The wines of Saint Julien, Pauillac and Saint Estèphe
By Jane Anson
This Guide was last updated on 05 March 2010
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The 'Route des Châteaux', the D2 road snakes through the vineyards. Château Pichon-Longueville Comtesse de Lalande is in the background. © Mick Rock/Cephas
Starting perhaps at Château Beychevelle in Saint Julien and finishing with Château Montrose in Saint Estèphe, everywhere you look in the northern Médoc, you are surrounded by châteaux whose names are revered by wine lovers the world over; that truly look the part with their fairy-tale turrets and row upon row of low, well trimmed vines. Not only that, but you can physically see the terroir – beautiful gravelly soil that looks bone dry even if you’re driving through a rain storm. And if Bordeaux was the Masai Mara, the stretch of road that winds through Pauillac is where the big game hunters would prowl: of the ‘Big Five’ First Growths, three of them - Latour, Lafite and Mouton - are here.
After years of being tightly shut off to anyone but professional buyers and journalists, wine tourism is beginning to open up, and many châteaux are open to visitors, although you will still find that an advance appointment makes things easier. And, the village of Bages, near Pauillac, has created a little gourmet enclave for lunch or dinner. It might take a while to get here from downtown Bordeaux, but no true wine lover comes to Bordeaux without at least a half day pilgrimage up to the home of stately, long-lived, world-class Cabernet Sauvignon.
The Médoc is a strip that hugs the banks of the Gironde along one side and is edged by Les Landes, a large forest of pine trees on the other, which protects it from being buffeted by storms. From north to south it runs from just north of Saint Estèphe right to the suburbs of Bordeaux.The vineyards are notably flat, rarely reaching altitudes of more than a few metres above sea level. The most northerly area, the Bas Médoc starting just north of Saint-Estèphe, as its name suggests, is at slightly lower altitude and flatter than that of the Haut Médoc. The finest vineyards are situated on gravelly soils often located on ridges and formed with large pebbles which are well-drained and therefore are ideal for Cabernet Sauvignon. The Merlot thrives better on the low-lying vineyards with a higher proportion of clay.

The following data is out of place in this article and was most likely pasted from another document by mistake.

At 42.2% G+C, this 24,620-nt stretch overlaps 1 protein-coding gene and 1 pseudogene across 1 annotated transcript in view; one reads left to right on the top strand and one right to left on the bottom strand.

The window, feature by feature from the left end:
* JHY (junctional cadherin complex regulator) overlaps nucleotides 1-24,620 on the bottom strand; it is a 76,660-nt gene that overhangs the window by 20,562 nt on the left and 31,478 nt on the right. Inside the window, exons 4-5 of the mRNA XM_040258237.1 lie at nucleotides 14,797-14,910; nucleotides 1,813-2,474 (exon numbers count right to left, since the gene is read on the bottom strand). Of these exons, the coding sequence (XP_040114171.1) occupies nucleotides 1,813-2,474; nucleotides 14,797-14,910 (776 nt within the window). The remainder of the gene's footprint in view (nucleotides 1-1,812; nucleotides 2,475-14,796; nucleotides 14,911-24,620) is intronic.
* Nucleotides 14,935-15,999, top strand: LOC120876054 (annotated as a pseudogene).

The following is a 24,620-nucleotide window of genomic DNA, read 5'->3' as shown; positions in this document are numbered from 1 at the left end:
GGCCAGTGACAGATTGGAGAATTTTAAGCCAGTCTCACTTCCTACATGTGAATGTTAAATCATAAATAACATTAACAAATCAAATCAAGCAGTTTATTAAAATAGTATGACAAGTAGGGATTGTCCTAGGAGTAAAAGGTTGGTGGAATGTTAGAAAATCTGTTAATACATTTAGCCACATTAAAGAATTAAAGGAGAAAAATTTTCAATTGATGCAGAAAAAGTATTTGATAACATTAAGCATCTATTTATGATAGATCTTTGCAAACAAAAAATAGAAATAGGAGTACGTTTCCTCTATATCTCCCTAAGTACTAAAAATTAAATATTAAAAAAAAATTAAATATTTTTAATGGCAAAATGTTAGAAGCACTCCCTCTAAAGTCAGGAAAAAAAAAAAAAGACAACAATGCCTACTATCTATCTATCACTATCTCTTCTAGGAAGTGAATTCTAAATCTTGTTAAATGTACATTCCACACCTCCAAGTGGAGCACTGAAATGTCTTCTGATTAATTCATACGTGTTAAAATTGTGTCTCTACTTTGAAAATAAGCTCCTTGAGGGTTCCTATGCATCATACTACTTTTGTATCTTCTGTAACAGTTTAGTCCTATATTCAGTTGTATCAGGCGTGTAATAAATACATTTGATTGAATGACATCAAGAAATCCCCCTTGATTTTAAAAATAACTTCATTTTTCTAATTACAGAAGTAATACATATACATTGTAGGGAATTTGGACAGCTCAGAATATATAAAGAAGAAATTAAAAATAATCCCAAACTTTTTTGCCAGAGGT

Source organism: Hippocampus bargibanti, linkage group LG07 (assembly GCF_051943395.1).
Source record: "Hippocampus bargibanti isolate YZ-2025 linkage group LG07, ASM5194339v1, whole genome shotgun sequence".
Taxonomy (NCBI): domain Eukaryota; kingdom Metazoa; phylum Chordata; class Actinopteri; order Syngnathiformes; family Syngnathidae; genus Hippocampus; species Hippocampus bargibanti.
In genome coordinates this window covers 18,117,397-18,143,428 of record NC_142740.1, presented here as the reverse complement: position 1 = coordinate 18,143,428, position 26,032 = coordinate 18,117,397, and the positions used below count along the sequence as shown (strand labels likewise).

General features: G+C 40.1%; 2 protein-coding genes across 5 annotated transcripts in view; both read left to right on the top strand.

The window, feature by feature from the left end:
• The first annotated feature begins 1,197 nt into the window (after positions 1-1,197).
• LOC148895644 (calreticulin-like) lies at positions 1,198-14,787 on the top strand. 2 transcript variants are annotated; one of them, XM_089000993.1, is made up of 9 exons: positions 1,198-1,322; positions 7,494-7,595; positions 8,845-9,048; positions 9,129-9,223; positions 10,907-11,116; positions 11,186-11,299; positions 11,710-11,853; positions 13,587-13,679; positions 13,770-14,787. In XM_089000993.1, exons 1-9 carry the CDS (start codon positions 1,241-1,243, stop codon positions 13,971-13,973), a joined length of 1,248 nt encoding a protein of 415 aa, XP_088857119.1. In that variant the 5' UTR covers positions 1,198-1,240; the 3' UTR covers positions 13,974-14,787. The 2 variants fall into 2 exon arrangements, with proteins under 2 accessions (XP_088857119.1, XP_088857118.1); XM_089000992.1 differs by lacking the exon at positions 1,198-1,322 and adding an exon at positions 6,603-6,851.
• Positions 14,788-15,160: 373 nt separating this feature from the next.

Northern Médoc has a mild maritime climate influenced by the Gulf Stream, with average annual temperatures of 7.5°C minimum and 17°C maximum with winter frosts being rare. There is however plenty of rainfall coming in from the Atlantic with 900mm of rain per year, mainly in the spring. The summers are usually dry and hot with the good weather often extending into autumn.
The Médoc is located between the left bank of the Gironde estuary and a forest of pines, with the Atlantic coast to the west. The fastest route from Paris, by car, is to take the A10 which takes you straight to Bordeaux. To reach the Médoc you can either take the faster more direct N215, or the more scenic D2 which passes through all the famous-named villages. By train, the TGV Atlantique service, reaches Bordeaux in less than three hours from Paris, five hours from Lille and seven from Brussels. From the city centre take the Bordeaux-Pointe de Graves train. Also the local bus company Citram Aquitaine services this area. The closest major airport is found at Bordeaux-Mérignac.
Conseil Interprofessionnel du Vins de Bordeaux (CIVB),
1 Cours du XXX Juillet, 33000 Bordeaux
Tel: 05 56 00 22 66
Maison des Vins et du Tourisme,
La Verrerie, 33250 Pauillac
Maison du Vin de Saint Estèphe,
Place de l’Eglise, 33180 Saint Estèphe
Tel: 05 56 59 30 59
Maison du Tourisme et du Vin,
Espace Paul-Daumains, 33180 St-Seurin de Cadourne
Tel: 05 56 59 84 14
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